Is climate change reversible?
US envoy says COP26 will be ‘pivotal moment’ in ‘decisive year’ for environmental issues
The words “extreme”, “intolerable” and “record-breaking” are cropping up more and more in news headlines about our planet’s climate.
The Pakistani city of Jacobabad recently officially surpassed the temperature threshold that humans can withstand - “albeit briefly”, The Telegraph notes. Days later, experts in the US reported that a “heat dome” was to blame for blistering temperatures in the Pacific Northwest that saw the mercury hitting 46.6°C in the Oregon city of Portland.
On the other side of the Atlantic, more than 150 people have died as a result of extreme flooding in Germany, with hundreds more missing, and further flood-related fatalities reported in neighbouring Belgium. And in Asia, authorities in Henan province issued the highest level of weather warning this week as torrential rain swept across wide swathes of north and central China.
Each of these extreme weather events has triggered fresh warnings from scientists and politicians about the ever-increasing threat posed by climate change.
As Germany and Belgium, along with parts of the Netherlands and Luxembourg, reeled from the effects of days of intense rainfall there, Potsdam-based climatologist Dieter Gerten told National Geographic that the situation was “not so surprising” to scientists.
“The increase of extreme events is something we’ve seen in climate model projections," he added.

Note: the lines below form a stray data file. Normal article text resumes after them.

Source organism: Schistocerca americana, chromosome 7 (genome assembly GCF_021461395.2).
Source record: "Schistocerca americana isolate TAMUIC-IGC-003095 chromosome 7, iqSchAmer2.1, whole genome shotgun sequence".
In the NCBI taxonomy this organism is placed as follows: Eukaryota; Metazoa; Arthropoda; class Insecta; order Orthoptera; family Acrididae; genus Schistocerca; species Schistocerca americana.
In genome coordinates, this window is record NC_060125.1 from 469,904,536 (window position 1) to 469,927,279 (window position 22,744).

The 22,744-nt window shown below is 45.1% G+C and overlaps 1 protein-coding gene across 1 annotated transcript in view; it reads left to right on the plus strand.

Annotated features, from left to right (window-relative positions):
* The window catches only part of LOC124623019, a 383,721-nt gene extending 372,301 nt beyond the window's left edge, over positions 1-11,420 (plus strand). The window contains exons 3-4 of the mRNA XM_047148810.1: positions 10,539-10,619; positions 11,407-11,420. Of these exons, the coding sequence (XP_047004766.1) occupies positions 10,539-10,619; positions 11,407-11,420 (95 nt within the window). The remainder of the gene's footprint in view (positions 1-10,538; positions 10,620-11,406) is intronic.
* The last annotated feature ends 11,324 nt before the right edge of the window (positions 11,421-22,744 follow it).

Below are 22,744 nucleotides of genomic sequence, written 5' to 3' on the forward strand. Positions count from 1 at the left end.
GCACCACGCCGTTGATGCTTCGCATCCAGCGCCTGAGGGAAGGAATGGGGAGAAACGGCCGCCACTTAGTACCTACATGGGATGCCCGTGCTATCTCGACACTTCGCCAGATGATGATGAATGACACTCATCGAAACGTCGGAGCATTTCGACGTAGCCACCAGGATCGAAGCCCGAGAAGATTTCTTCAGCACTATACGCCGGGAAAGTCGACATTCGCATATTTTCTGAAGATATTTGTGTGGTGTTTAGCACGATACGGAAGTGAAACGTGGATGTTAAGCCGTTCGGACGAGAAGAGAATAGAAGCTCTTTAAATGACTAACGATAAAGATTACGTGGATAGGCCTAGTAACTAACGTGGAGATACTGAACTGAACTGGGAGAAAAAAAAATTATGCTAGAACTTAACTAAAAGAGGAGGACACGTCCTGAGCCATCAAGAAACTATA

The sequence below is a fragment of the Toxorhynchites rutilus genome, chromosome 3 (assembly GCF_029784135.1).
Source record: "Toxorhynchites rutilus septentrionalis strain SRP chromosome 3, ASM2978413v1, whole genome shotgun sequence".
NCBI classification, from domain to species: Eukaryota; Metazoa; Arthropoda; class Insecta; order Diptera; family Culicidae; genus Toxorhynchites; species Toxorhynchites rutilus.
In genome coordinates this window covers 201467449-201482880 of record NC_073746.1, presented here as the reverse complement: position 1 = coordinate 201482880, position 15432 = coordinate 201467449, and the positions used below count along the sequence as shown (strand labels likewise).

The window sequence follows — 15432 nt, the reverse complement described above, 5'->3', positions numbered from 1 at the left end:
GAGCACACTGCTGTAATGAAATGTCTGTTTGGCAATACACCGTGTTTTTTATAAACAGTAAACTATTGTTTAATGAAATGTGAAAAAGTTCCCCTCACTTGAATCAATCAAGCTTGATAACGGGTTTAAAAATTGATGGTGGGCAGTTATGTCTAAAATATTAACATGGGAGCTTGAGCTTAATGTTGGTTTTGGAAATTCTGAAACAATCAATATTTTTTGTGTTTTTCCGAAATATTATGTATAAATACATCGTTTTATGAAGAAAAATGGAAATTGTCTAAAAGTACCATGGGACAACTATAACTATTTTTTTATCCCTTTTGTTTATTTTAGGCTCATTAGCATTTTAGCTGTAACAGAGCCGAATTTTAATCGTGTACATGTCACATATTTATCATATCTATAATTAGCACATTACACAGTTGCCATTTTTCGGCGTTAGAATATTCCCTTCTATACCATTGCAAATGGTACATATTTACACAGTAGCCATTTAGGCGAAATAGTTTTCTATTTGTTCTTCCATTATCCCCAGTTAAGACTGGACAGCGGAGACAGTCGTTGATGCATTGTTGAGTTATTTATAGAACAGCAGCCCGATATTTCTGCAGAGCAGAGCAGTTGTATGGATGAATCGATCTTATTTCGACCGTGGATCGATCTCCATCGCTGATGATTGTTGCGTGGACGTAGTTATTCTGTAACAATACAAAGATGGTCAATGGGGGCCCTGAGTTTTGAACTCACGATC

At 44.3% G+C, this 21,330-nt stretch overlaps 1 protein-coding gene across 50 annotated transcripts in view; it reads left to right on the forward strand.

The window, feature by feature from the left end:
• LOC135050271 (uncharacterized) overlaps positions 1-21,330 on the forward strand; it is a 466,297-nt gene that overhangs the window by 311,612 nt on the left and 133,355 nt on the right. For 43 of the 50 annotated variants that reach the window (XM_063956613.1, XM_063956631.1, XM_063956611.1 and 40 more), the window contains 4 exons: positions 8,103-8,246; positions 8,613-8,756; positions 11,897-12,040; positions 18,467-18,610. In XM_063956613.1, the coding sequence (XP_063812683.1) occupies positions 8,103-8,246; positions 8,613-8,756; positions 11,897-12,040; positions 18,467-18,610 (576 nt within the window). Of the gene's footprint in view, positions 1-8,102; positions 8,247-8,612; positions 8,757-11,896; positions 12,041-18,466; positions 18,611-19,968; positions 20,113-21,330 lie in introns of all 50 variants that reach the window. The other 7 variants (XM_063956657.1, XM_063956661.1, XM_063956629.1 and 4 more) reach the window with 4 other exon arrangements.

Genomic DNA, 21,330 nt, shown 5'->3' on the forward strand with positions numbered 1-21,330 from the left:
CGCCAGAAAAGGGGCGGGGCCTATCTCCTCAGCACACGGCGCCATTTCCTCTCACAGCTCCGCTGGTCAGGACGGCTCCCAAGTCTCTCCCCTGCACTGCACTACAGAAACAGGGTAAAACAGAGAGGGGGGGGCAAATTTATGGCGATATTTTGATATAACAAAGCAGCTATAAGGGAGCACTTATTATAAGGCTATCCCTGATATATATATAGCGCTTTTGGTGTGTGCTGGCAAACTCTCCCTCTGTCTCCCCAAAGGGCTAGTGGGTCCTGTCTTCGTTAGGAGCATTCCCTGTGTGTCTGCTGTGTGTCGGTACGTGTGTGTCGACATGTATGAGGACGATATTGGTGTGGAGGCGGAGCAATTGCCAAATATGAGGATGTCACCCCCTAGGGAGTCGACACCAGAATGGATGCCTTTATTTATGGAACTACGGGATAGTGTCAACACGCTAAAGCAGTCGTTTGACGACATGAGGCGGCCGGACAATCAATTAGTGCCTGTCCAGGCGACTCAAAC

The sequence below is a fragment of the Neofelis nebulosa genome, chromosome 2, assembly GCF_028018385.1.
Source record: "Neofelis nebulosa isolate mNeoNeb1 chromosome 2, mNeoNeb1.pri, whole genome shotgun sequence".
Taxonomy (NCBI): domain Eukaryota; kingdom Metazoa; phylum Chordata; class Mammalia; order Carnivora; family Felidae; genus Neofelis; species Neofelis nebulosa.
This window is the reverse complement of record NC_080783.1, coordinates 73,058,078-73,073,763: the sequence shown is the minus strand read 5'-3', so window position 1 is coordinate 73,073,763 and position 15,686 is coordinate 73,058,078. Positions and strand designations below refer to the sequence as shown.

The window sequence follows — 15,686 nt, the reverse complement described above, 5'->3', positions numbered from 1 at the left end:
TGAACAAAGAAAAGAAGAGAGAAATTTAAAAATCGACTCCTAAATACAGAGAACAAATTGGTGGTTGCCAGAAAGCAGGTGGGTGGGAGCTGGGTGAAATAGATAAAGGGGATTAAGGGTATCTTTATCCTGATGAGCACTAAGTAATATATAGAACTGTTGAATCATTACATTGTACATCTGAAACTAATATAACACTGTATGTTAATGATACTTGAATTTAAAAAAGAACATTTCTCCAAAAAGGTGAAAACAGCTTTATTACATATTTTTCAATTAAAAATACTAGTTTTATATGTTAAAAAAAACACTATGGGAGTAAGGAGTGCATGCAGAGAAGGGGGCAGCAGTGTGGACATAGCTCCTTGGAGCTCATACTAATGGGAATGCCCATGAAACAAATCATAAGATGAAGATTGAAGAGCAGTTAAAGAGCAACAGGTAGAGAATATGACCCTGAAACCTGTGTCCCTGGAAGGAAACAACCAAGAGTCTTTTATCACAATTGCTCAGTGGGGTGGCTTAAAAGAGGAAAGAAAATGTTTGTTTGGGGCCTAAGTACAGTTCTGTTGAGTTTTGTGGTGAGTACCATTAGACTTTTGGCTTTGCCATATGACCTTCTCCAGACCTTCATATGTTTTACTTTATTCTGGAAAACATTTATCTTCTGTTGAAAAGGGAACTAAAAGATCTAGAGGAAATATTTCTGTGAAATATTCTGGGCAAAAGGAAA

So what can science tell us about the current course of climate change, and whether it can be slowed - or even reversed?
Human activities have been heating the planet since the Industrial Revolution, a period commonly used as a baseline against which global temperatures are monitored.
Global average temperatures increased rapidly in the second half of the 20th century, and “this warming has been particularly rapid since the 1970s“, says the Met Office. This acceleration has triggered calls for united action by world leaders.
The “historic, durable and ambitious” goals set out in the 2015 Paris Agreement were lauded as “the world’s greatest diplomatic success” by The Guardian at the time of the signing.
But on the treaty's fifth anniversary, in December 2020, the president of this year’s COP26 summit, Alok Sharma, told national leaders to be “honest” with themselves and admit that “as encouraging as all this ambition is, it is not enough”.